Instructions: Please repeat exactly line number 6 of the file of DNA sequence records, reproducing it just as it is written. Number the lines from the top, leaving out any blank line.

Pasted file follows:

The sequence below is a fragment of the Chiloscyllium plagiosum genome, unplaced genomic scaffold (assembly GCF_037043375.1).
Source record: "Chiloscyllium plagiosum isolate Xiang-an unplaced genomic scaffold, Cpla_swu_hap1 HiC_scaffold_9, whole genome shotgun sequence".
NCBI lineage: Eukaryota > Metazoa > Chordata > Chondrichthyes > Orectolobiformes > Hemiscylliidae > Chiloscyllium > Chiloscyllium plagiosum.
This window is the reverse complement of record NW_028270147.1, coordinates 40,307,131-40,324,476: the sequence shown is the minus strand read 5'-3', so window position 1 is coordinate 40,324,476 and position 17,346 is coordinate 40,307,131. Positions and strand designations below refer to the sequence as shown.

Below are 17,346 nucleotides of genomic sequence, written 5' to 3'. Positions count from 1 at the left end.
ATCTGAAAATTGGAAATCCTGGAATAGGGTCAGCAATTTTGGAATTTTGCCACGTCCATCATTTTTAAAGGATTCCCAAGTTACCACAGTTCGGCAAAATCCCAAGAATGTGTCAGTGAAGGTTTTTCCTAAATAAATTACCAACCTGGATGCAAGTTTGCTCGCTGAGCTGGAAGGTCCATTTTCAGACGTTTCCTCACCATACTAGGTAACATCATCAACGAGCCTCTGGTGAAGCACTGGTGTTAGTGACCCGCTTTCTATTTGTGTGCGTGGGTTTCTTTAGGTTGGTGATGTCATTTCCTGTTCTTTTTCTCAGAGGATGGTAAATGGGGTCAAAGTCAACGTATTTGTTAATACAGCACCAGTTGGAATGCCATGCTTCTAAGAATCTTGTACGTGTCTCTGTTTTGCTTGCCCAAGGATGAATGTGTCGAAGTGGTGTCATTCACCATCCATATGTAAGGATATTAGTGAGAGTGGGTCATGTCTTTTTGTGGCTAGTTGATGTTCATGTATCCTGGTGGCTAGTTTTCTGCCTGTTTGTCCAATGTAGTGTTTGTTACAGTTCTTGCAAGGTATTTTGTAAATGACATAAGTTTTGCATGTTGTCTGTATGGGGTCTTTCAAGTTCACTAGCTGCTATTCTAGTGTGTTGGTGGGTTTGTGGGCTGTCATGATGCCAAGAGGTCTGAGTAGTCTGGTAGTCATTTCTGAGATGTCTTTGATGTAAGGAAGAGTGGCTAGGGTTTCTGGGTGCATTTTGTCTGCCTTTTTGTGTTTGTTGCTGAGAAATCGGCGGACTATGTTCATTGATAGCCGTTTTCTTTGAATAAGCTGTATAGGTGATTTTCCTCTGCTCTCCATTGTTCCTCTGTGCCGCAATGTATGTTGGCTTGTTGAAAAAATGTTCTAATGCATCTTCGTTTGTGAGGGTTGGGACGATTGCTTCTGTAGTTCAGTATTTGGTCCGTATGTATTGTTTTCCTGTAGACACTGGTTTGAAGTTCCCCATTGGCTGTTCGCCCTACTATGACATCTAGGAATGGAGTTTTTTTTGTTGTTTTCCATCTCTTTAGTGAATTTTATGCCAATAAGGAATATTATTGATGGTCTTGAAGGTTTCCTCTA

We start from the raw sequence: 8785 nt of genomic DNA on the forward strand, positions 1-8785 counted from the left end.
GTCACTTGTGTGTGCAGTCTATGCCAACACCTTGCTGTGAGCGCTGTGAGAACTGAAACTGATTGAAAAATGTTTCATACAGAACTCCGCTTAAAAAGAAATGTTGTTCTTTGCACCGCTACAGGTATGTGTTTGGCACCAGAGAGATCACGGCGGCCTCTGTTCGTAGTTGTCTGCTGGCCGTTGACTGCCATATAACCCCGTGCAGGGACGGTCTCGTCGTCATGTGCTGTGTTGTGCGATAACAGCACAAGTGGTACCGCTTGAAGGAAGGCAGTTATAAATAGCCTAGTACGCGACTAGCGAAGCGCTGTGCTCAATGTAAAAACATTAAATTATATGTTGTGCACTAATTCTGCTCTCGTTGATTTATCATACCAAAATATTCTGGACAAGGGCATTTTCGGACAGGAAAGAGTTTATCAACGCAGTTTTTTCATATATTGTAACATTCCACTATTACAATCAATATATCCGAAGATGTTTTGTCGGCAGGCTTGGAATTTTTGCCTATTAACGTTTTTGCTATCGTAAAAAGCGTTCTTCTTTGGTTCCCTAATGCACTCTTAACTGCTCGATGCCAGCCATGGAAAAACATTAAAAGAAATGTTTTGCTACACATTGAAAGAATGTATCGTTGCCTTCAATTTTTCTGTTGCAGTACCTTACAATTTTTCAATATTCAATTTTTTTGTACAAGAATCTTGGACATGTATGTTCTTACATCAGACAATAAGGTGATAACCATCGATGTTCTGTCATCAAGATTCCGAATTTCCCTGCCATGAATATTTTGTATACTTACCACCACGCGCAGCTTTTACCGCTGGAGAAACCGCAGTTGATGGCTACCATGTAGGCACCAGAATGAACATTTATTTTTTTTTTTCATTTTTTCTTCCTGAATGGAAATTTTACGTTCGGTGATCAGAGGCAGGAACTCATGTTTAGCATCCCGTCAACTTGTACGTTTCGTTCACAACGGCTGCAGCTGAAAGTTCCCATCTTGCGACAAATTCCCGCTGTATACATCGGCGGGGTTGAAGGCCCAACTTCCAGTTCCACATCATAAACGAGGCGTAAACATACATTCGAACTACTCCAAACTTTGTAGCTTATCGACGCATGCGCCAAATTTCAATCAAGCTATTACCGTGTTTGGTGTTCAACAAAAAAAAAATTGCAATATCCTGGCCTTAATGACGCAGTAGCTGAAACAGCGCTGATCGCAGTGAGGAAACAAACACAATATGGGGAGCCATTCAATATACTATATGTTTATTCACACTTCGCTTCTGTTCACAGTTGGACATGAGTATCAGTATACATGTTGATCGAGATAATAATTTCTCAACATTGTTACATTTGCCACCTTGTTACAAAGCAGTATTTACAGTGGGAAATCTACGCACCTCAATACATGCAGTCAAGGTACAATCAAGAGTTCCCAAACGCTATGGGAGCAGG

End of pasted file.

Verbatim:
ATCTGAAAATTGGAAATCCTGGAATAGGGTCAGCAATTTTGGAATTTTGCCACGTCCATCATTTTTAAAGGATTCCCAAGTTACCACAGTTCGGCAAAATCCCAAGAATGTGTCAGTGAAGGTTTTTCCTAAATAAATTACCAACCTGGATGCAAGTTTGCTCGCTGAGCTGGAAGGTCCATTTTCAGACGTTTCCTCACCATACTAGGTAACATCATCAACGAGCCTCTGGTGAAGCACTGGTGTTAGTGACCCGCTTTCTATTTGTGTGCGTGGGTTTCTTTAGGTTGGTGATGTCATTTCCTGTTCTTTTTCTCAGAGGATGGTAAATGGGGTCAAAGTCAACGTATTTGTTAATACAGCACCAGTTGGAATGCCATGCTTCTAAGAATCTTGTACGTGTCTCTGTTTTGCTTGCCCAAGGATGAATGTGTCGAAGTGGTGTCATTCACCATCCATATGTAAGGATATTAGTGAGAGTGGGTCATGTCTTTTTGTGGCTAGTTGATGTTCATGTATCCTGGTGGCTAGTTTTCTGCCTGTTTGTCCAATGTAGTGTTTGTTACAGTTCTTGCAAGGTATTTTGTAAATGACATAAGTTTTGCATGTTGTCTGTATGGGGTCTTTCAAGTTCACTAGCTGCTATTCTAGTGTGTTGGTGGGTTTGTGGGCTGTCATGATGCCAAGAGGTCTGAGTAGTCTGGTAGTCATTTCTGAGATGTCTTTGATGTAAGGAAGAGTGGCTAGGGTTTCTGGGTGCATTTTGTCTGCCTTTTTGTGTTTGTTGCTGAGAAATCGGCGGACTATGTTCATTGATAGCCGTTTTCTTTGAATAAGCTGTATAGGTGATTTTCCTCTGCTCTCCATTGTTCCTCTGTGCCGCAATGTATGTTGGCTTGTTGAAAAAATGTTCTAATGCATCTTCGTTTGTGAGGGTTGGGACGATTGCTTCTGTAGTTCAGTATTTGGTCCGTATGTATTGTTTTCCTGTAGACACTGGTTTGAAGTTCCCCATTGGCTGTTCGCCCTACTATGACATCTAGGAATGGAGTTTTTTTTGTTGTTTTCCATCTCTTTAGTGAATTTTATGCCAATAAGGAATATTATTGATGGTCTTGAAGGTTTCCTCTA